Jill Boughton
Freelance Writer
June 23, 2018 // Special

Woo helps move Church into the energy future

Jill Boughton
Freelance Writer

Shortly after Carolyn Woo, Ph.D, retired as president and CEO of Catholic Relief Services in 2016, she began working on a major project that utilized her many talents, contacts and passions: a dialogue on “Energy Transition and Care for Our Common Home.”

As Dean of Notre Dame’s Mendoza College of Business from 1997 to 2011, she had both knowledge and contacts with leaders in the energy field. At CRS, she observed firsthand the plight of the world’s energy-deprived and materially poor. So it was no surprise that she was an invited speaker when Pope Francis launched discussions surrounding his 2015 encyclical, “Laudato Si’” or “On Care for Our Common Home.”

June 8-9, the Vatican’s Dicastery for Promoting Integral Human Development hosted 17 CEOs and board chairmen representing the world’s major oil and gas companies, renewable energy companies and major investors. The event was sponsored by Notre Dame’s Mendoza College of Business and carried the same name as the dialog, Energy Transition and Care for Our Common Home. Besides Woo, planning was masterminded by emeritus professor Leo Burke and current Mendoza Dean Roger Huang.

Dr. Carolyn Woo, center, distinguished president’s fellow for global development at Purdue University and retired president and CEO of Catholic Relief Services and dean of Notre Dame’s Mendoza College of Business, was an invited speaker at a recent Vatican conference for energy leaders on Pope Francis’ 2015 encyclical, “Laudato Si’” June 8-9. Justin Bartkus, Woo’s son, provided logistical support for the gathering. They are pictured with Pope Francis at the start of the conference. — Provided by Carolyn Woo

According to Father John Jenkins, president of the University of Notre Dame, “They managed to assemble for the first time in one place those people best positioned to respond to Francis’ environmental challenges as articulated in Laudato Si’. They also made real Mendoza’s mission of making business a force for good in the world. Global warming is not only a technological or business problem, but a moral challenge.”

Pope Francis addressed the delegates during Saturday’s audience. “Civilization requires energy, but energy use must not destroy civilization … Environmental and energy problems now have a global impact and extent,” he said. “Consequently, they call for global responses, to be sought with patience and dialogue and to be pursued rationally and perseveringly,” as in this meeting.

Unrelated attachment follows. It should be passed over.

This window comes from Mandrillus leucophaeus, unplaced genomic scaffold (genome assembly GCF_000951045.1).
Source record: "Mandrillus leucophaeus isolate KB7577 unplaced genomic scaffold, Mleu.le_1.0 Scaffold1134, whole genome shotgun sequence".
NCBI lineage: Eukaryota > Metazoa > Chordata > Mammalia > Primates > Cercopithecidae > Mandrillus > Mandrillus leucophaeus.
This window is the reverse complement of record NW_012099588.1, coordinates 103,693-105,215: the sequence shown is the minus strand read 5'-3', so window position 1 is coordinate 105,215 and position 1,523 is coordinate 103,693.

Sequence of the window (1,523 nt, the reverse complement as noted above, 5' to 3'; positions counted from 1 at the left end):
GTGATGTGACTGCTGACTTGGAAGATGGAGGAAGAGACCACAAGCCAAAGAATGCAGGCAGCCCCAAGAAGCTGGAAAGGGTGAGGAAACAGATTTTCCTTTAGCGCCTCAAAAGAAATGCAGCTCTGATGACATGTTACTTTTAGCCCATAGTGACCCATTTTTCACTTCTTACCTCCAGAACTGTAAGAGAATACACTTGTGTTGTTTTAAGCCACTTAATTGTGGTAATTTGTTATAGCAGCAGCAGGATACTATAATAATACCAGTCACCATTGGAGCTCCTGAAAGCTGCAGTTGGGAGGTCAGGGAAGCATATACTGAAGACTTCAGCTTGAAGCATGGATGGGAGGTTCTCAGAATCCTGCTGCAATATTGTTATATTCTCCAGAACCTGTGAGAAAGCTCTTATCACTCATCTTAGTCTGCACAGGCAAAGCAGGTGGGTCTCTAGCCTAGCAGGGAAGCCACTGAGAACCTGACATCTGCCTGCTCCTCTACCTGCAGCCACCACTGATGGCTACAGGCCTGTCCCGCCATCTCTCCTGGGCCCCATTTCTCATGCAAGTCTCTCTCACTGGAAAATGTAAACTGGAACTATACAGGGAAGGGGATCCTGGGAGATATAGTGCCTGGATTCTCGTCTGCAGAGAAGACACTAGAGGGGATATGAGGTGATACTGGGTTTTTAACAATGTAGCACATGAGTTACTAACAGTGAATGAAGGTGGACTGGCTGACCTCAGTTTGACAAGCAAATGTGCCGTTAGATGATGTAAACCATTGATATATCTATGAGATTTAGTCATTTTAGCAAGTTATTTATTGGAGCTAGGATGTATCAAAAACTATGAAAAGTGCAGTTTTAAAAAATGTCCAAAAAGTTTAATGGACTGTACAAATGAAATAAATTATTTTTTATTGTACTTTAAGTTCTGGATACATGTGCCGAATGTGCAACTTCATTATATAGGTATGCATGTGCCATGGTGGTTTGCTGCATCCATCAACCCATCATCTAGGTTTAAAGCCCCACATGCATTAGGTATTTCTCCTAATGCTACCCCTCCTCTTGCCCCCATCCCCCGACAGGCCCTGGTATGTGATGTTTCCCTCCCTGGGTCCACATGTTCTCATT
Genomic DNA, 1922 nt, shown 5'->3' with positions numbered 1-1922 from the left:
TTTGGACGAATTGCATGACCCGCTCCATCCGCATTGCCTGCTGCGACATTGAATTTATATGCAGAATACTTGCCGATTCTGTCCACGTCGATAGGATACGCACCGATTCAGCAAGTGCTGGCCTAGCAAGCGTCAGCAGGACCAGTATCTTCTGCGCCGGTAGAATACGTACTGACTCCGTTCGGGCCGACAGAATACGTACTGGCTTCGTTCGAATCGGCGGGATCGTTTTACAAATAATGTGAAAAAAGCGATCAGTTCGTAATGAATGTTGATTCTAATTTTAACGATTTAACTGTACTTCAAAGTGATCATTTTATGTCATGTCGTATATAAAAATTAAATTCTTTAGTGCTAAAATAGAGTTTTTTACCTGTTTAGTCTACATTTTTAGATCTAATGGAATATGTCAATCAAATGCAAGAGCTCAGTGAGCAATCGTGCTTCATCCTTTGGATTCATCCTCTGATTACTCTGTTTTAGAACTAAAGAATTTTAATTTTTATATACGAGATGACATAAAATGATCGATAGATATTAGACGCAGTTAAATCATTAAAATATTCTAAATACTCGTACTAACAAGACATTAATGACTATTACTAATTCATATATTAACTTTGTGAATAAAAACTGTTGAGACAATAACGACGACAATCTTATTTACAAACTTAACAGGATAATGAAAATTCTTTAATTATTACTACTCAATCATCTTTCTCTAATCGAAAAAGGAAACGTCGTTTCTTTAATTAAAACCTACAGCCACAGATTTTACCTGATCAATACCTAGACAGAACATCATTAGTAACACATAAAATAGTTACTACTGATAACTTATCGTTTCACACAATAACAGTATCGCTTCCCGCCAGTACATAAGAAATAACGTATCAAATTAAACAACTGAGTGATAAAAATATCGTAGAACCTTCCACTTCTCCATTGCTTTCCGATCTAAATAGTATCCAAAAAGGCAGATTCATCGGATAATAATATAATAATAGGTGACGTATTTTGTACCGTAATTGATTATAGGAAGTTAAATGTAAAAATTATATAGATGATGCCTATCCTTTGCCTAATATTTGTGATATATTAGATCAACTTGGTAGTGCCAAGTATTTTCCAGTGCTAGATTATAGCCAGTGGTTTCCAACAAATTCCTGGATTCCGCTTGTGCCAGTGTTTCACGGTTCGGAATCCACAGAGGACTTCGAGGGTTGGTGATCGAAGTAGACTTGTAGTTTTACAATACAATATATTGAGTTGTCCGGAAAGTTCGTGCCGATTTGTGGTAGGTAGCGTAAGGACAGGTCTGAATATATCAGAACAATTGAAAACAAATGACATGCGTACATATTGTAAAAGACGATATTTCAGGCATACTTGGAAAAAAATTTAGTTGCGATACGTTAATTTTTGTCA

“It is my hope that, having demonstrated your aptitude for innovation and for improving the lives of many people by your creativeness and professional expertise, you will use those skills in the service of two great needs in today’s world: the care of the poor and the environment …” he continued, applauding and encouraging their “resolve and courage to work together to serve our common home.”

Carbon-based fossil fuels now account for 82 percent of the world’s energy, and yet there are 1.2 billion people whose development is blocked because they have access to no power at all. In the next 30 years that percentage should drop to 42 percent, but oil and gas companies, with their reserves, infrastructure, industries and jobs, will continue to play a major role. Whatever technologies and regulations govern the energy transition, the Holy Father and Woo are keenly aware of the moral imperative to avoid making progress at the expense of the world’s poorest citizens.

Delegates to the meeting strongly agreed on the urgent need for transition to a low-emissions economy that simultaneously provides energy to those who currently do not have access. Although sometimes portrayed as narrowly focused on the bottom line, the CEOs took a long-term view that involves a drastic change in priorities. A closing news release said, “Above all, the energy transition must be governed by care for people and their wellbeing, especially the poor, and including future generations.”

During the gathering, there was a good spirit of collaboration and engagement and an honest exchange concerning the challenges change entails, including: How rapidly can change occur, and at what cost? How can companies be more forthright about their strategic plans without misleading investors? As elders in the human family, how can we give proper weight to the moral dimension of our actions?

During two full days of meetings, there were no lectures or committees. Instead, the full group met for intense dialogue in five sessions. Each session began with a brief reflection from one energy executive and one investor, then proceeded to consider the moral as well as the practical dimensions of a complex transition.

As part of the ongoing dialogue, the group will distill the points that emerged from their conversation and send them back to the Holy Father. Cardinal Peter Turkson, prefect of the dicastery, supports ongoing dialogue, which must expand to include other sectors.

Helping facilitate this dialogue “warmed my heart,” said Woo, whose understanding of retirement has nothing to do with rest and everything to do with freedom to pursue her passions. A member of St. Matthew Cathedral, South Bend, she was happy her son Justin Bartkus was able to provide logistical support for the gathering. Bartkus holds theology degrees from Notre Dame and has been living in Rome as rector of Notre Dame’s Rome Villa. Observing the interactions among these world leaders was “a most unusual experience for a 30-year-old,” in his mother’s words.

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